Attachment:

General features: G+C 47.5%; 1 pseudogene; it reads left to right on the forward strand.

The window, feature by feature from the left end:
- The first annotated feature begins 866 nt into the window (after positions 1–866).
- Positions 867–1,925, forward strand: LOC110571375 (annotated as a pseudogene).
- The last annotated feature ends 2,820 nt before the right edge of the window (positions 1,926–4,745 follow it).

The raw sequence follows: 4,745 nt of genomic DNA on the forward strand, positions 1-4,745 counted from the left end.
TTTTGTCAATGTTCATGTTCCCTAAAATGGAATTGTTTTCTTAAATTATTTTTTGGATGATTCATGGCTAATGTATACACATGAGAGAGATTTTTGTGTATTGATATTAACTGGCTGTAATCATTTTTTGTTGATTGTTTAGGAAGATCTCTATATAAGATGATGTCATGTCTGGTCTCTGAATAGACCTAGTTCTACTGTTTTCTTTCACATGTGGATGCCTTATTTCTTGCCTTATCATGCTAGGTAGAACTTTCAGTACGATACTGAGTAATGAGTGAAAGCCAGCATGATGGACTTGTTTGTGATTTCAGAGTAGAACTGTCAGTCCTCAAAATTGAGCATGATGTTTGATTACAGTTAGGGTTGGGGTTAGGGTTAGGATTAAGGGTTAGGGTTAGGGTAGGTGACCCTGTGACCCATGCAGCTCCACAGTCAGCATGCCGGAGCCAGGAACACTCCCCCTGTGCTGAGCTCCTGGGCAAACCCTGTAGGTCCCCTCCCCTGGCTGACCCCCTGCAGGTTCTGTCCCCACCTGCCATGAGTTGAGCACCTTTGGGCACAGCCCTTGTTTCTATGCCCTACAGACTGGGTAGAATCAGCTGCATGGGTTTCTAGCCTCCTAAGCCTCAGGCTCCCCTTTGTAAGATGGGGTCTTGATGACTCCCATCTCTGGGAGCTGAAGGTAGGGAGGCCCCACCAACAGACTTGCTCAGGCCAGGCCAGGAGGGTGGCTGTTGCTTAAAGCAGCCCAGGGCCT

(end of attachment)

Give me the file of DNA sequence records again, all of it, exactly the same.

General features: G+C 47.5%; 1 pseudogene; it reads left to right on the forward strand.

The window, feature by feature from the left end:
- The first annotated feature begins 866 nt into the window (after positions 1–866).
- Positions 867–1,925, forward strand: LOC110571375 (annotated as a pseudogene).
- The last annotated feature ends 2,820 nt before the right edge of the window (positions 1,926–4,745 follow it).

The raw sequence follows: 4,745 nt of genomic DNA on the forward strand, positions 1-4,745 counted from the left end.
TTTTGTCAATGTTCATGTTCCCTAAAATGGAATTGTTTTCTTAAATTATTTTTTGGATGATTCATGGCTAATGTATACACATGAGAGAGATTTTTGTGTATTGATATTAACTGGCTGTAATCATTTTTTGTTGATTGTTTAGGAAGATCTCTATATAAGATGATGTCATGTCTGGTCTCTGAATAGACCTAGTTCTACTGTTTTCTTTCACATGTGGATGCCTTATTTCTTGCCTTATCATGCTAGGTAGAACTTTCAGTACGATACTGAGTAATGAGTGAAAGCCAGCATGATGGACTTGTTTGTGATTTCAGAGTAGAACTGTCAGTCCTCAAAATTGAGCATGATGTTTGATTACAGTTAGGGTTGGGGTTAGGGTTAGGATTAAGGGTTAGGGTTAGGGTAGGTGACCCTGTGACCCATGCAGCTCCACAGTCAGCATGCCGGAGCCAGGAACACTCCCCCTGTGCTGAGCTCCTGGGCAAACCCTGTAGGTCCCCTCCCCTGGCTGACCCCCTGCAGGTTCTGTCCCCACCTGCCATGAGTTGAGCACCTTTGGGCACAGCCCTTGTTTCTATGCCCTACAGACTGGGTAGAATCAGCTGCATGGGTTTCTAGCCTCCTAAGCCTCAGGCTCCCCTTTGTAAGATGGGGTCTTGATGACTCCCATCTCTGGGAGCTGAAGGTAGGGAGGCCCCACCAACAGACTTGCTCAGGCCAGGCCAGGAGGGTGGCTGTTGCTTAAAGCAGCCCAGGGCCT